I’ve blogged about the question of ethics in a February blog on using genetic data and how big data can exclude in a September 2016 blog. Today I’m beginning a four-part series on ethical issues raised in data science and in particular ways artificial intelligence needs to include ethics as part of the entire process.
It’s a question on everyone’s minds – how can I trust decisions made by computers? There’s the book Weapons of Math Destruction by Cathy O’Neil that claims big data increases inequality and threatens democracy. There are researchers making this topic their life work such as Bostrom, Anderson and many more. Corporate partners, non-profits and others in the field are beginning to particularly emphasize ways to rigorously defend the algorithms that power artificial intelligence. And many data science programs, including mine at Indiana University are including ethics in their curriculums.
Because I feel you can’t have trust without transparency, we will begin the ethics discussion here. Devney Hamilton and others have brought up great points that we cannot accurately make predictions about the future using biased historical data in ‘social realms that we’re simultaneously trying to change’. For example if we know there is bias in the data about people such as exists in the criminal justice system, using this bias data to train machine learning models will just give us bias models. The ability for the math behind the decision to be transparent to all is a great starting point to ensure ethical machine behavior.
Communicating the assumptions of the features and algorithms used in artificial intelligence is important. If a company describes its process of loan making while maintaining privacy and security standards, the public could hold the company accountable to prevent bias. The decisions being made with artificial intelligence that involve people are just too important to not have this transparency. And yet, the big data community has a long way in building ethics requirements into their products and services.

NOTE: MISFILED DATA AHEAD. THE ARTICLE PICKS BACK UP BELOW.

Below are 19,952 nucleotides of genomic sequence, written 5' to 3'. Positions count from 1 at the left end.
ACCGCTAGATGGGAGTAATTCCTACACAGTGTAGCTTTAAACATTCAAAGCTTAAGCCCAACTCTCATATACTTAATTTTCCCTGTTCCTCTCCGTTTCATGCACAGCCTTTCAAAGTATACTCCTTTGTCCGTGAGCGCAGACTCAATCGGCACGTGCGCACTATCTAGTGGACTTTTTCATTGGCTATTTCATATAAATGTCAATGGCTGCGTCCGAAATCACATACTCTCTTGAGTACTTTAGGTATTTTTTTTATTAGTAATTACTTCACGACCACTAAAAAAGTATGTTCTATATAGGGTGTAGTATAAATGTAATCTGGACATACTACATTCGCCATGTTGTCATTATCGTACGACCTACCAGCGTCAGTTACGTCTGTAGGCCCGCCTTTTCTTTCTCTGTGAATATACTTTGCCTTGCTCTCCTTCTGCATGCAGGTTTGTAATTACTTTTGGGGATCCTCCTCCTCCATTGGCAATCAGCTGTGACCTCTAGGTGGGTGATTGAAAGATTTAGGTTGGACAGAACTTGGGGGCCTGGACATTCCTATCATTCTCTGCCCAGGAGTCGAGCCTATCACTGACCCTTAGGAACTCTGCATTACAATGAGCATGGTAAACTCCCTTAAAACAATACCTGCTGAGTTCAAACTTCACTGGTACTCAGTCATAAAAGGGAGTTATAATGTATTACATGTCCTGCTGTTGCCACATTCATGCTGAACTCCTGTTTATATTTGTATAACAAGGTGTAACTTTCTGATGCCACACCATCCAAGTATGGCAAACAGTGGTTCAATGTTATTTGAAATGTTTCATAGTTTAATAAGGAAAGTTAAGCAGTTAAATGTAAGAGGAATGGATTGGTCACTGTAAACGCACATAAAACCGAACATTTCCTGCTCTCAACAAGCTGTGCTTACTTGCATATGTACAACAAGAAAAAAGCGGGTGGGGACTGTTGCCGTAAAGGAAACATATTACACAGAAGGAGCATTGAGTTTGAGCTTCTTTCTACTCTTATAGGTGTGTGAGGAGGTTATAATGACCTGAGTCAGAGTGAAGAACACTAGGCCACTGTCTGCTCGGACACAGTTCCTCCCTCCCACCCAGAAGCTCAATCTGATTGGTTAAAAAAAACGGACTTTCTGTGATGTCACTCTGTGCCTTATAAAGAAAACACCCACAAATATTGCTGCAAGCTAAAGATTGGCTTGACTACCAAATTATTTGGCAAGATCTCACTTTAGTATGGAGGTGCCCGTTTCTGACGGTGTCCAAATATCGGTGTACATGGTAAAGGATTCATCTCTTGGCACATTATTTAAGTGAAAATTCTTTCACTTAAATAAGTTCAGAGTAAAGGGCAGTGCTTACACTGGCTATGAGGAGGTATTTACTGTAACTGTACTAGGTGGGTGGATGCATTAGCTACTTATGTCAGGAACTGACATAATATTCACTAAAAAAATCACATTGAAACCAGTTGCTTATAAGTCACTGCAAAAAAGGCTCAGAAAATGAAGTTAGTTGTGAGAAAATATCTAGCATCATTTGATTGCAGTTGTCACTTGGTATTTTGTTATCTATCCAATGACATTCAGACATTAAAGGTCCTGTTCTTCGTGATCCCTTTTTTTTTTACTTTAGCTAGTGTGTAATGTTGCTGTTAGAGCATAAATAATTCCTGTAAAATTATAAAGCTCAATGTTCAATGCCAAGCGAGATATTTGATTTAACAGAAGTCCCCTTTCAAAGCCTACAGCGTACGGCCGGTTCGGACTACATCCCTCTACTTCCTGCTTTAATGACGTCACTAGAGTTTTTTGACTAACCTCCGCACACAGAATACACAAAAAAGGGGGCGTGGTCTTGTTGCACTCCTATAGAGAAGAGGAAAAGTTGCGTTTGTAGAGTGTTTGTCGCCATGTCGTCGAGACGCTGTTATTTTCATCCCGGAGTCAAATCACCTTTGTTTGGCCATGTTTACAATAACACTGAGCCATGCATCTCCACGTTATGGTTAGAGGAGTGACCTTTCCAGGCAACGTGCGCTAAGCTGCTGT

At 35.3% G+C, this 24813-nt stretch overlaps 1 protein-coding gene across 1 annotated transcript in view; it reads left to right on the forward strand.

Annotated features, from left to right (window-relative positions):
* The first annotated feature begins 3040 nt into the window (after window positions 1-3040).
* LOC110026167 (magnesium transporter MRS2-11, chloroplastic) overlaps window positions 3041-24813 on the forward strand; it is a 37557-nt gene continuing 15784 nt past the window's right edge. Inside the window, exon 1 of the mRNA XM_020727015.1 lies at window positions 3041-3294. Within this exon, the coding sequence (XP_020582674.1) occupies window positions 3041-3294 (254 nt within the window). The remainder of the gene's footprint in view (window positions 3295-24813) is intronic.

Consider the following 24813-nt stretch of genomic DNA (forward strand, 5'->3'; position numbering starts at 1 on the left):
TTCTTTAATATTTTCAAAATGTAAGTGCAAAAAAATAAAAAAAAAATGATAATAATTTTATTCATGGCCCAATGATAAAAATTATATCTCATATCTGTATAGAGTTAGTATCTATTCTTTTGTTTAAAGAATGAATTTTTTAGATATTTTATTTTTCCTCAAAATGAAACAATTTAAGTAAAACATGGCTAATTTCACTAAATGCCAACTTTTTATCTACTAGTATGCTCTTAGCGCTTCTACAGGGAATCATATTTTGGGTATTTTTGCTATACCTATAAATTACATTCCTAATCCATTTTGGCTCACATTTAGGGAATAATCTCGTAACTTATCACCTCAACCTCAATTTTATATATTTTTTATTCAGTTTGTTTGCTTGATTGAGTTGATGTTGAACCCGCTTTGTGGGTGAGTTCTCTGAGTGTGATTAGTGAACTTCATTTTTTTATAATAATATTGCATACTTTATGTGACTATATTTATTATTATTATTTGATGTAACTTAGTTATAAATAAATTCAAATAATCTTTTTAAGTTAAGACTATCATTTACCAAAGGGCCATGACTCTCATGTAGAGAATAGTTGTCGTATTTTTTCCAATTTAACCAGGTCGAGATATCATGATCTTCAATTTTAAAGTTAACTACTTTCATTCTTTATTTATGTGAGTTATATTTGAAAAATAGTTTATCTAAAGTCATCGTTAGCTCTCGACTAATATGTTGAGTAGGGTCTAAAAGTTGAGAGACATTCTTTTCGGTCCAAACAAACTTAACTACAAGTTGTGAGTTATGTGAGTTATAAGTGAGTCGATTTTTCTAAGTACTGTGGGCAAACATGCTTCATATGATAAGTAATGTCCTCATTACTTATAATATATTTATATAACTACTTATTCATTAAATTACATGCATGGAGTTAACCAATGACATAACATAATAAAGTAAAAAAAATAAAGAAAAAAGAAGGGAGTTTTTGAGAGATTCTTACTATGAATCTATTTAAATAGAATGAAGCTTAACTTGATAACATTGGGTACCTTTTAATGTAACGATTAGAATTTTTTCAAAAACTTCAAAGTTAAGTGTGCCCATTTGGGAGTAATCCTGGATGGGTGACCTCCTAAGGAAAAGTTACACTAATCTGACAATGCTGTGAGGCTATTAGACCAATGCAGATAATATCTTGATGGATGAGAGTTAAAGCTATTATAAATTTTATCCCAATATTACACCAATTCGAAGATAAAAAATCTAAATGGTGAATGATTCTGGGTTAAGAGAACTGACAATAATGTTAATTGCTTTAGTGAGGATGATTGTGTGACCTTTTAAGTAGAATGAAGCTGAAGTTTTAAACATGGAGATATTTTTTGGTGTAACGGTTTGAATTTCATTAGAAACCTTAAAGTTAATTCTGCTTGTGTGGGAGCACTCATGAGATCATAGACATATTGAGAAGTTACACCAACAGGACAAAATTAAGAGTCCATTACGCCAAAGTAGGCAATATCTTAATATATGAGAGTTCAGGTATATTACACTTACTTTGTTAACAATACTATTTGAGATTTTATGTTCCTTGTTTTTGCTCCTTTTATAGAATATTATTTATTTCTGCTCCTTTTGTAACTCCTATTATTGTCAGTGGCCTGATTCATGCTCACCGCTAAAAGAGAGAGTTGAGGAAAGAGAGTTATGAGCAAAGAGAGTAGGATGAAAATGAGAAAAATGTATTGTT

Furthermore, ethical artificial intelligence needs to include automated ways to detect bias such as described by Hardt et al. Their research addresses the issue of avoiding discrimination against what they call ‘protected attributes’ in the data such as race, color, religion, gender, different ability, or family status. Their framework requires intentional choices about how the data is processed before a machine learning model is applied to it. The more we can take subjectivity out of encoding the data will help minimize and hopefully eliminate bias.
Have you seen great examples of transparency in artificial intelligence? If so, I’d love to hear about them and how they could be scaled across different domains. Next week I’ll be talking about how trust is a key component of the ethics of artificial intelligence.